Following my last post yesterday, the REU interns took a pre-assessment for the REU program. I think this assessment could have been improved by the REU program coordinators creating a focus group of previous REU interns to evaluate proper questions for the assessment. I also think the survey project could use a larger staff.
The Craft of Research class on Thursday was beneficial to me because I learned about good and bad research. This was particularly helpful because I learned that bad research exists in the academic community. If I become immersed in any type of writing, I tend to agree with everything a persuasive author is saying. Two years ago, I read Hobbes and briefly started to agree with absolutism, until I returned to my US government mindset. I tend to respect most academics, as they are experts in topics I know very little about, but some professors do conduct bad research. This Craft of Research class taught me some indicators that would help me identify bad research and to form analysis of particular issues that are presented accurately.
Today has been an informative day thus far. I began the day by reading on the Meyers-Briggs assessment. The reading argued that the Meyers-Briggs test was popular yet not founded by evidence in the psychology academic community. We took the test, and to be honest, I’m not sure why we did. The test was not proven by researchers, but our program’s purpose is promoting research. For the team work assessment following, we were encouraged to look past the results of the test, so I am confused on why we sought the test’s results. As for the test itself, I received the same result as I did a few years ago. At the time, I personally had fallen into the trap of believing the test results to be true, because they captured some aspect of how I act. I know now that the test itself does not show the whole picture of a person’s personality.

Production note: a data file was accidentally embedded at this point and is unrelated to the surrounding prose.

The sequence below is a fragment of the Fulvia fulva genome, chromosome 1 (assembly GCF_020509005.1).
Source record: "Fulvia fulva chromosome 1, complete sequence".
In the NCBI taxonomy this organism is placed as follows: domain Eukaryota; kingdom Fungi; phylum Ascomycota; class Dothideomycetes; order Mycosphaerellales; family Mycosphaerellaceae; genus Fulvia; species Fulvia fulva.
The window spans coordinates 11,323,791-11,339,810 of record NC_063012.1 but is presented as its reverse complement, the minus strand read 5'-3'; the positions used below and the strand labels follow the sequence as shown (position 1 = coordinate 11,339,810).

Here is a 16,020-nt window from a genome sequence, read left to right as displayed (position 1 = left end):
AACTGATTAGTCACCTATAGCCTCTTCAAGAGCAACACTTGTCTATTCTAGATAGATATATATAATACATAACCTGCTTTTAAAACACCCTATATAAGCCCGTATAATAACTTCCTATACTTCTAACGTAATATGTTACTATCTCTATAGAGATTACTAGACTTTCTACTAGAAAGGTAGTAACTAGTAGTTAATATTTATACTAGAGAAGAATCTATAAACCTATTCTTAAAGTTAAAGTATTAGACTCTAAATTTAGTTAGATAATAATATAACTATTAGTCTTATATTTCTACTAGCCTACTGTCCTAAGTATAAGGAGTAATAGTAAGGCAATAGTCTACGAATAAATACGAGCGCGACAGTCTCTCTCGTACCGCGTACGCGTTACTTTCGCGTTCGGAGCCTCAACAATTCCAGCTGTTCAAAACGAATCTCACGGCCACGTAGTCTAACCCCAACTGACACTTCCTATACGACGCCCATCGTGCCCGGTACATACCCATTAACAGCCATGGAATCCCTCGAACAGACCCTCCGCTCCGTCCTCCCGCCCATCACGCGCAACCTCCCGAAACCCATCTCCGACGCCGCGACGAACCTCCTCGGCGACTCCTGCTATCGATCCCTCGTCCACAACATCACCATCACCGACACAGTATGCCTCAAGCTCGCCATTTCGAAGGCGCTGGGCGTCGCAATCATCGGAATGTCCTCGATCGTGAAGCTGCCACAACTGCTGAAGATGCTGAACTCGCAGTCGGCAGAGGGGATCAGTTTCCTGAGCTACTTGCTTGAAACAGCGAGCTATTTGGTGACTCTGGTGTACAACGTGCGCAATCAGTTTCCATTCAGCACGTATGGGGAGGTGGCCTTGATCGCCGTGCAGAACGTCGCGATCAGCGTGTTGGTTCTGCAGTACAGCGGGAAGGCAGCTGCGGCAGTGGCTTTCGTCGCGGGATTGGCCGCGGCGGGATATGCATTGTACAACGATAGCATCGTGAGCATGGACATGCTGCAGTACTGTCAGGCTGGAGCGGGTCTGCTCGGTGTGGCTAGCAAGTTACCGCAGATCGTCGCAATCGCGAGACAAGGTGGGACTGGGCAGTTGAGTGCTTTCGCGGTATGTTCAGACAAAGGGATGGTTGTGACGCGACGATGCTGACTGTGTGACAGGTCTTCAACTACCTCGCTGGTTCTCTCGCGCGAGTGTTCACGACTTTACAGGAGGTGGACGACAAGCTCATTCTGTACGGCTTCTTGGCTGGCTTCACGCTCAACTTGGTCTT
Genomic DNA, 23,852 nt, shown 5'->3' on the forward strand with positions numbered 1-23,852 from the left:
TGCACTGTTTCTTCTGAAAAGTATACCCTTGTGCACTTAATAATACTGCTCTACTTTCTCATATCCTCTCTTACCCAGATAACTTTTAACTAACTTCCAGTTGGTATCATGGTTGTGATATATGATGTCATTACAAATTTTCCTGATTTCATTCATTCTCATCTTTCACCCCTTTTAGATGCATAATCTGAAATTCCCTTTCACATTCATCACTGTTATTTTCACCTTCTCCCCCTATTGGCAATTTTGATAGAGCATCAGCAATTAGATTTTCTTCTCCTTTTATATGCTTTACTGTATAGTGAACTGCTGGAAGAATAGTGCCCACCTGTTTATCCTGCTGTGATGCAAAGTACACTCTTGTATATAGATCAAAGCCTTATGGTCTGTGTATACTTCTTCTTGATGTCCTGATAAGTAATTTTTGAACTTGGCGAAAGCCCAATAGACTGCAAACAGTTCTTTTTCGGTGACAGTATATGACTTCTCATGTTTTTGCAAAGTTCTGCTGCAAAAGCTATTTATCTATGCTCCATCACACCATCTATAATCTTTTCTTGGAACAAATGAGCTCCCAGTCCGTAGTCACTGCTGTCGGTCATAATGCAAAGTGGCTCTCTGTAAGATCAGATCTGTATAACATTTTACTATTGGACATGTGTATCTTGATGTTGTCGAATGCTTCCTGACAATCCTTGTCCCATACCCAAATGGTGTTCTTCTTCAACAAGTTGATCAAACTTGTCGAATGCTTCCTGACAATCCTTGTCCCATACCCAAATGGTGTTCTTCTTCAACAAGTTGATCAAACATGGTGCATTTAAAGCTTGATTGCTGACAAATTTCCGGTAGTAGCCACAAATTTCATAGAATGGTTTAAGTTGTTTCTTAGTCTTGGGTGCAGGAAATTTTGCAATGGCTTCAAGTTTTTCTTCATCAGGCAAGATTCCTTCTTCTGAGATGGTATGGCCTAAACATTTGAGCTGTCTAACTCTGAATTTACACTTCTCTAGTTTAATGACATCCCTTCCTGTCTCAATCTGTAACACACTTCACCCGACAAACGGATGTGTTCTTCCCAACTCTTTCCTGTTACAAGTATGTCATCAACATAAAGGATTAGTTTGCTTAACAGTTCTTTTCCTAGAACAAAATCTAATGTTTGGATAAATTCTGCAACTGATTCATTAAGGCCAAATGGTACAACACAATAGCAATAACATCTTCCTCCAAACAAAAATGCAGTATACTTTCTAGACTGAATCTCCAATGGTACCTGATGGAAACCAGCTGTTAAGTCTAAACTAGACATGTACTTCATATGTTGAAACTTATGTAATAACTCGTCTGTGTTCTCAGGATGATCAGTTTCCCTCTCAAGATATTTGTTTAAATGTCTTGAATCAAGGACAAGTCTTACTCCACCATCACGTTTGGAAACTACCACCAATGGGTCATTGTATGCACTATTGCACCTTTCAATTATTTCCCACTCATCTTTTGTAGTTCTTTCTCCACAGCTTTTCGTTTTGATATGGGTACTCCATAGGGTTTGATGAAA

The ISU library research class was highly informative. I conducted a literary review before, and now I greatly appreciate knowing all of the resources that are available to students. I think that I can thoroughly research this summer by supplementing the ISU databases with the University of Houston databases. I appreciate being a university student and having these resources available to me.
The VR technology tour expanded my appreciation to be researching at the VRAC this summer. I grew up in Maui, Hawaii, which had few computer science educational resources. My father, an Applied Business in Technology professor, has some of the most advanced devices at the only University/Community College on the island. VRAC has resources far beyond those offered on Maui. I was able to interactively experience VR/AR, 3D printing, and the C6. The resources at VRAC reaches far above any expectations I could have had of this facility. I feel fortunate to be researching here this summer.